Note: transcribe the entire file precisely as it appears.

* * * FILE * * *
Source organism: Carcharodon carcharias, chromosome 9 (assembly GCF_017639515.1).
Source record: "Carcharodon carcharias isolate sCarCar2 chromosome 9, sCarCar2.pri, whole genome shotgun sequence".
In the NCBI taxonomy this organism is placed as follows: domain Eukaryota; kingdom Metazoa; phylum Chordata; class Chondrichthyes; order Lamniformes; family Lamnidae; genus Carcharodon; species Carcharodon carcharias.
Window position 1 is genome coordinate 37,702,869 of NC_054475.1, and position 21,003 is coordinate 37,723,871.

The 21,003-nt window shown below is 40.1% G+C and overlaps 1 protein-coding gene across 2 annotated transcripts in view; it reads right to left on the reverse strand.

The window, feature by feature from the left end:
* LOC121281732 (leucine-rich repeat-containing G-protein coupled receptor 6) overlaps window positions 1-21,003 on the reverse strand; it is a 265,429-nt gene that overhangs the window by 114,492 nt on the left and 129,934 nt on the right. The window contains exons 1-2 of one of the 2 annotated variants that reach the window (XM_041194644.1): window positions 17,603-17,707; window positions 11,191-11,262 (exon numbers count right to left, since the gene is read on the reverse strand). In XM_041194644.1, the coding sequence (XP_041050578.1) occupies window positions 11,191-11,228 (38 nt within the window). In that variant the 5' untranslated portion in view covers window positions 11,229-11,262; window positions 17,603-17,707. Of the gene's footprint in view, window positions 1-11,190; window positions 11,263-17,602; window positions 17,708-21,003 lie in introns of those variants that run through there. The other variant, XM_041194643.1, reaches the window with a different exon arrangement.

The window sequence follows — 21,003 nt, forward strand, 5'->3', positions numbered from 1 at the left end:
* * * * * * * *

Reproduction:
Source organism: Carcharodon carcharias, chromosome 9 (assembly GCF_017639515.1).
Source record: "Carcharodon carcharias isolate sCarCar2 chromosome 9, sCarCar2.pri, whole genome shotgun sequence".
In the NCBI taxonomy this organism is placed as follows: domain Eukaryota; kingdom Metazoa; phylum Chordata; class Chondrichthyes; order Lamniformes; family Lamnidae; genus Carcharodon; species Carcharodon carcharias.
Window position 1 is genome coordinate 37,702,869 of NC_054475.1, and position 21,003 is coordinate 37,723,871.

The 21,003-nt window shown below is 40.1% G+C and overlaps 1 protein-coding gene across 2 annotated transcripts in view; it reads right to left on the reverse strand.

The window, feature by feature from the left end:
* LOC121281732 (leucine-rich repeat-containing G-protein coupled receptor 6) overlaps window positions 1-21,003 on the reverse strand; it is a 265,429-nt gene that overhangs the window by 114,492 nt on the left and 129,934 nt on the right. The window contains exons 1-2 of one of the 2 annotated variants that reach the window (XM_041194644.1): window positions 17,603-17,707; window positions 11,191-11,262 (exon numbers count right to left, since the gene is read on the reverse strand). In XM_041194644.1, the coding sequence (XP_041050578.1) occupies window positions 11,191-11,228 (38 nt within the window). In that variant the 5' untranslated portion in view covers window positions 11,229-11,262; window positions 17,603-17,707. Of the gene's footprint in view, window positions 1-11,190; window positions 11,263-17,602; window positions 17,708-21,003 lie in introns of those variants that run through there. The other variant, XM_041194643.1, reaches the window with a different exon arrangement.

The window sequence follows — 21,003 nt, forward strand, 5'->3', positions numbered from 1 at the left end: